I used CMYK (Cyan, Magenta, Yellow, Key) dots at the corners of the screen as the perfect four-color gradient to target.

Obviously, black (bottom left) should not affect turquoise (top left). It follows that L should be less than the screen height. But if we take the height as L, it turns out that turquoise will have an effect on the magenta, because the distance between them is screen width, i.e. less than L.

If we take the width as L, then there will be points on the screen that are more than L from all colors, and it is not known how to calculate the color for them.

Therefore, the decision comes to use the width of the screen as L, generate the gradient image itself in the shape of a square, and then stretch it to full screen.

Now for each point we calculate the influence factor of each of the colors on it.

This is done using the following formula:

  • Let d be the distance from a point to a color.
  • Let m be the maximum of {1 - (d / L)} and {0}. Here it turns out that if the distance from a point to a color is greater than L, then the influence factor of this color is zero.
  • Let f = m ^ 4.

f is the desired factor. The degree in the formula is responsible for the smoothness / sharpness of color transitions. The higher the degree, the sharper the transition.

Now that we know the influence factor of each of the four colors on a point, we can calculate the color components using the following formula:

  • Let f1, f2, f3, f4 be the factors influencing CMYK colors on a point
  • Let s = f1 + f2 + f3 + f4
  • Let sR = f1 * C.r + f2 * M.r + f3 * Y.r + f4 * K.r
  • Let sG = f1 * C.g + f2 * M.g + f3 * Y.g + f4 * K.g
  • Let sB = f1 * C.b + f2 * M.b + f3 * Y.b + f4 * K.b

Then the components of the point are:

  • r = sR / s
  • g = sG / s
  • b = sB / s

Using this method, you can calculate the components for any point on the screen, and get the expected result.

Gradient animation

Now that we are able to generate a gradient image with colors at arbitrary points, we can proceed with the animation itself.

Animation — these are changing pictures, that is, frames. The two standards for frame rate are considered to be 30 frames / s and 60 frames / s.
The demo animation shows that the color centers change for each frame

There are 8 points in total, the movement of colors to which occurs counterclockwise. For every two adjacent points, you need to generate 30 or 60 frames, in which the center of the color will be at one of the intermediate points.

And here we are faced with two problems.

Frame generation optimization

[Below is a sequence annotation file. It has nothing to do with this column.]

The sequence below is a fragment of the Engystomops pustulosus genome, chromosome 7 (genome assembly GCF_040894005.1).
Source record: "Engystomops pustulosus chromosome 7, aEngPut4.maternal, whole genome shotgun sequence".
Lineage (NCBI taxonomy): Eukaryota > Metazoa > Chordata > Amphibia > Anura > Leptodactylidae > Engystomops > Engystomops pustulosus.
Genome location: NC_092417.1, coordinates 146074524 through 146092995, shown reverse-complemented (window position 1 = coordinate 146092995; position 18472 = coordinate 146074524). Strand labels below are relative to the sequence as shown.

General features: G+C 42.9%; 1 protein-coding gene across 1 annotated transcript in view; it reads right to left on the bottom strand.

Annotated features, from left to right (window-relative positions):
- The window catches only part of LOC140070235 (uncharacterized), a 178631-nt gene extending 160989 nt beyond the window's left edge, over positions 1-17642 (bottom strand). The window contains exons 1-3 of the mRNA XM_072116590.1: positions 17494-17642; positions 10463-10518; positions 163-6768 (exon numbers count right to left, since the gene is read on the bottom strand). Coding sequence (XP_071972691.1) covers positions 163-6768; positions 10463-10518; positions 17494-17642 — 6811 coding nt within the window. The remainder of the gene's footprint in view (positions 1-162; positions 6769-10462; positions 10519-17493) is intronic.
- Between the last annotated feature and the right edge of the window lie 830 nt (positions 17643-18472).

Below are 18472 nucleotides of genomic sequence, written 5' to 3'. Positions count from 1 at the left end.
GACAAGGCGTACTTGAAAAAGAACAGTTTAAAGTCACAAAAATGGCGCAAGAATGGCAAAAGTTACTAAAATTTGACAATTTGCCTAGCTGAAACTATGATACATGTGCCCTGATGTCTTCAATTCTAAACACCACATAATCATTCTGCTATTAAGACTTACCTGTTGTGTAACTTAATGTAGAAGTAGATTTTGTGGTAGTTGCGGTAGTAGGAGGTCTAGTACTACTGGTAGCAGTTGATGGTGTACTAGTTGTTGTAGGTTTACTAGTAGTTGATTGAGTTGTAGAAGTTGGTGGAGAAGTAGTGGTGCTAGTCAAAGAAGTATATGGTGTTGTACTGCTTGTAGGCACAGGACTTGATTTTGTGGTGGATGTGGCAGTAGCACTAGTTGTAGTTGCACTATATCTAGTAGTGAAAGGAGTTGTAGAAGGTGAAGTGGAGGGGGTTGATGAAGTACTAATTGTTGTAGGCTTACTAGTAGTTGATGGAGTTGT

At the moment, the algorithm for each frame calculates the number of dots equal to the screen width in a square. On iPhone 11, this number is 171396. And this number of color calculations for dots needs to be done in 1/60 of a second. Of course this is not possible. There are several steps to resolve this issue.


You can cache color influences for specified distances. Regardless of where the center of the color is located on the screen, the factor of its influence on a point located at a distance m from it will always be the same. Therefore, for the first time we consider the factors, and in all subsequent times just get the saved value.


You can reduce the width of the image by 10 times, and stretch the image itself to full screen. For example, on iPhone 11, the number of dots for which you need to calculate the color will be 1681. The gradient will still look as it should.


If you prepare all frames at once before rendering, then the animation may delay at the beginning or memory will run out. If you prepare one frame at a time, then the gradient generator will not have time to form a new image during the period of time while the current one is being drawn, this will create a slowdown effect and kill the smoothness of the animation.

Solution: prepare 10 frames each and store them in the buffer. At the moment when the current 10 frames are being drawn, the generator draws new 10 frames and places them in the buffer. When the current frames are drawn, they are replaced with those in the buffer, and the generator draws 10 more and places them in the buffer

An example of the implementation of the mechanism for changing frames for animation
let timer = Timer.scheduledTimer(
            withTimeInterval: 1 / Double(fps.rawValue), repeats: true) { [weak self] timer in
            if i >= images.count {
                images = buffer
                buffer = []
                self?.animationCreator.imagesRequired = true
                i = 0
            if i < images.count {
                self?.imageView.image = images[i]
                i += 1
            } else if isFinished {
                self?.isAnimating = false

Nonlinear movement of color centers

As you can see on the demo materials points movement graph curve, that is, the points move nonlinearly. The competition did not specify any function that could describe such a movement, so it was decided to set the function in discrete form.

Horizontal axis timeline, we divide it into 60 parts (corresponds to 60 frames per second).

Vertical axis the scale of movement, we divide it into 27 parts (conventionally).

Then, in order to find the center of the color moving from point A to point B, for each of 60 frames do the following:

  • Let dx = (B.x - A.x) / 27
  • Let dy = (B.y - A.y) / 27

Define the animationCurve display:

Mapping the frame number to the factor of the point movement unit

And the center of the color for each frame is defined as

x =  A.x + dx * animationCurve [frameNumber]

y = A.y + dy * animationCurve [frameNumber]


  1. Gradient Image Generator:
    1. Caching the influencing factors of the colors.
    2. Generate a square image of size {(screen width) / 10}.
  2. Animation
    1. Storing 10 frames into the buffer while the current 10 frames are being drawn
    2. The nonlinearity of moving points is described using a discrete function

Final result


It was difficult, but interesting.

The code for the final version of this project (and not only this one 😉) can be found in our GitHub repositories